Whatever the source, seizures in some people respond very well to the gentle approach of CranioSacral Therapy. Here are two letters from therapists that highlight this beautifully.
A Mother Cares for Her Son
Dear Dr. John,
I've started this letter at least once a year for the last 10 years. Rather than give you a long history of my son and me, let me share with you briefly what I have discovered.
A still point* will stop a seizure. My son "Brian" has benign rolandic seizures. He seizes only in his sleep. By bringing him to a still point, I can stop a seizure in two minutes. Yes, I've timed it. In the 10 years I've been using it, it has never failed.
It is absolutely amazing to watch a seizure unwind. My son goes from arms ridged, legs kicking and head pounding on the floor to near-normal sleep. At first, I used a technique I learned from the Holistic Nurses Association to soothe his pulse and breathing. Since it's energy work, I had to go on faith that it was really doing something.
Shortly after I began using this technique on Brian, he was taken to the ER in seizure. I began to work on him while he was hooked up to the monitors and watched his pulse drop from 120 to 95 in under five minutes. This happened before I discovered that the still point would stop a seizure more efficiently.
There is only one negative aspect of using the still point: The person performing it comes away feeling like they have just been hit by lightning. You have to understand, Brian's seizures generally start after 1:30 a.m., so you jump out of a sound sleep and put your hand on a body wildly discharging energy. It seems as if there is a backwash of energy, and you're lucky to get back to sleep three hours after the event.
Last spring, Brian fainted on a bus going to school (he's a university student) and went into a seizure. The bus driver panicked and called EMS, who rushed him to the hospital. The treatment he received in the hospital almost bordered on barbaric.
Sorry, this is my soapbox. I had stumbled onto something so profoundly simple that it really is unbelievable. But do you know what surprises me even more? Not one doctor has asked me how I do it. They just give me a blank stare. Your work is so important. Your still-point technique has changed the lives of my family. Before I made the connection, I felt totally helpless watching my then 11-year-old son as his seizures got worse.
You know what they say, no prayer goes unanswered. I went from Henry Ford Community College to Irene's School of Myomassalogy in Michigan, where your book jumped off the shelf at me. I began my coursework with The Upledger Institute before I started massage school. It took me almost a year to make the connection between the still point and seizures. That was my prayer answered.
You can do the still point anyplace on the body that is socially acceptable, but I have found the breastbone or the center of the back to be the safest. Brian almost kicked my head off one night, so I stay away from his feet and legs. When the seizure has stopped, the breathing will still be fast and the pulse very high. Then the energy work will restore the breathing and pulse to near normal within a few minutes.
S.K., Myomassage Therapist
P.S. Since I first penned this letter, my son has been back in the ER. Now, thankfully, his doctors are asking me point-blank how I stop his seizures. Of course, I'm more than happy to demonstrate. I look forward to the day when I can take my soapbox apart and toss it out for good.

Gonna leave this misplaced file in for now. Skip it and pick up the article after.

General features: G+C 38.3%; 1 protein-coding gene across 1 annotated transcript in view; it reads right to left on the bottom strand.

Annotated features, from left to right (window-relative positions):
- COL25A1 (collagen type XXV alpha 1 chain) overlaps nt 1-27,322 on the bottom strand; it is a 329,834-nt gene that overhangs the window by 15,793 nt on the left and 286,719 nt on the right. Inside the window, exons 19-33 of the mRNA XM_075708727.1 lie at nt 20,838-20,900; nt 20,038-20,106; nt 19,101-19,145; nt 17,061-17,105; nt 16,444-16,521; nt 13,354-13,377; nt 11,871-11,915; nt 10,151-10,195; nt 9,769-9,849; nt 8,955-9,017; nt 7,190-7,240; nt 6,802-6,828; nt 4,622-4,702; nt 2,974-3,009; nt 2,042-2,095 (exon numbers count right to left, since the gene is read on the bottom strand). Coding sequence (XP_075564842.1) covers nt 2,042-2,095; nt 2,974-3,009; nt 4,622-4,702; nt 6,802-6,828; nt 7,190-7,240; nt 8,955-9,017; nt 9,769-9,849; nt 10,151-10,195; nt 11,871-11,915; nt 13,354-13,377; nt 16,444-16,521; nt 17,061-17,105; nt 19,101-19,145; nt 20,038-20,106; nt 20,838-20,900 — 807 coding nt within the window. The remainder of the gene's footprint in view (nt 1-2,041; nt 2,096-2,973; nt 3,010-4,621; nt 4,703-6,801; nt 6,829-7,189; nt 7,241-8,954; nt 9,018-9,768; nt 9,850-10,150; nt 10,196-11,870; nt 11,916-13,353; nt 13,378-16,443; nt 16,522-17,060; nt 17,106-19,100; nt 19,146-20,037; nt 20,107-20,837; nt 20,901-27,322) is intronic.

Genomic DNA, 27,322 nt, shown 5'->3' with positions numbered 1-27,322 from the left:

Editor's note: In CranioSacral Therapy, a "still point" refers to an extended pause in the rhythmical activity of the craniosacral system, which can occur either spontaneously or be induced by the therapist. To induce a still point, the practitioner uses very delicate tissue techniques to restrict the flow of cerebrospinal fluid through the craniosacral system until it stops completely. This interruption causes a momentary buildup of fluid. When the tissues are released and the fluid begins to flow again, it gently "flushes" the system, causing the membranes to stretch a bit more to release any inherent restrictions or adhesions.
Case of Mystery Seizures Solved
Dear Dr. John,
About a year ago, a mother brought her 2-and-a-half-year-old son to me to be evaluated. He had suffered seven epileptic-like seizures in the previous month - almost two per week. The concerned parents had taken their son to specialists, but tests found no cause for these terrible seizures. The last seizure, worse than the previous ones, had resulted in the boy losing control of his bladder functions. The only recommendation was to put the child on anti-seizure medication. The parents did not want to do this.
In town from Georgia, the couple asked a relative for someone in the alternative field who might help their son. They were told to call me and see what I could do. An evaluation of the sphenoid bone movement showed a strong side-bending motion. I worked to correct this imbalance. This was very difficult to do on a young child who did not want to stay still.
What worked was for the mother to lie on the table and put the child face down on her stomach. In an hour, we probably got in about 15 minutes of actual movement therapy. Working on him during his regular nap time helped, since he went to sleep. Though I had just three days to work with him, it was apparently enough to stop the seizures.
This was a child who had not experienced any big falls. His birth had not been difficult. There had been no forceps or suction delivery. There was no obvious reason for an incident of this severity to occur. What worked was plain CranioSacral Therapy.
Click here for previous articles by John Upledger, DO, OMM.